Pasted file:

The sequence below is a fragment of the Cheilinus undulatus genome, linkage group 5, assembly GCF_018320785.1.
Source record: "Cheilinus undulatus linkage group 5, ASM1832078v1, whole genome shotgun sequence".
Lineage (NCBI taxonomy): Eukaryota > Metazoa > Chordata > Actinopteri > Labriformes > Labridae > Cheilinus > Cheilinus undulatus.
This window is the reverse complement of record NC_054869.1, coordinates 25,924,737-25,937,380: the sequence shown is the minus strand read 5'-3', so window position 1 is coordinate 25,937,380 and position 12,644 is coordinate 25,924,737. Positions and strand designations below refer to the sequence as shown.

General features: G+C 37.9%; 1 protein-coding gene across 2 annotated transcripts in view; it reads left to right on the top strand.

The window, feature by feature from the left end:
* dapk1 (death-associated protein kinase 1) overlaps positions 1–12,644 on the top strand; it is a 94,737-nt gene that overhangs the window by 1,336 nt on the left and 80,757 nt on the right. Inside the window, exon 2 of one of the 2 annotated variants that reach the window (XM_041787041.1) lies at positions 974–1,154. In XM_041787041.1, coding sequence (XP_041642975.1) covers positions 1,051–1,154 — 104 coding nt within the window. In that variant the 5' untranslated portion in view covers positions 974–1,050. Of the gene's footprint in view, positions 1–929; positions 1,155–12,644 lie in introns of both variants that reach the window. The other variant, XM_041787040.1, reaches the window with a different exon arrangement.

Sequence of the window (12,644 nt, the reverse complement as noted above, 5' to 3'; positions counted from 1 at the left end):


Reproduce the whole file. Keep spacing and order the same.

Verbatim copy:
The sequence below is a fragment of the Cheilinus undulatus genome, linkage group 5, assembly GCF_018320785.1.
Source record: "Cheilinus undulatus linkage group 5, ASM1832078v1, whole genome shotgun sequence".
Lineage (NCBI taxonomy): Eukaryota > Metazoa > Chordata > Actinopteri > Labriformes > Labridae > Cheilinus > Cheilinus undulatus.
This window is the reverse complement of record NC_054869.1, coordinates 25,924,737-25,937,380: the sequence shown is the minus strand read 5'-3', so window position 1 is coordinate 25,937,380 and position 12,644 is coordinate 25,924,737. Positions and strand designations below refer to the sequence as shown.

General features: G+C 37.9%; 1 protein-coding gene across 2 annotated transcripts in view; it reads left to right on the top strand.

The window, feature by feature from the left end:
* dapk1 (death-associated protein kinase 1) overlaps positions 1–12,644 on the top strand; it is a 94,737-nt gene that overhangs the window by 1,336 nt on the left and 80,757 nt on the right. Inside the window, exon 2 of one of the 2 annotated variants that reach the window (XM_041787041.1) lies at positions 974–1,154. In XM_041787041.1, coding sequence (XP_041642975.1) covers positions 1,051–1,154 — 104 coding nt within the window. In that variant the 5' untranslated portion in view covers positions 974–1,050. Of the gene's footprint in view, positions 1–929; positions 1,155–12,644 lie in introns of both variants that reach the window. The other variant, XM_041787040.1, reaches the window with a different exon arrangement.

Sequence of the window (12,644 nt, the reverse complement as noted above, 5' to 3'; positions counted from 1 at the left end):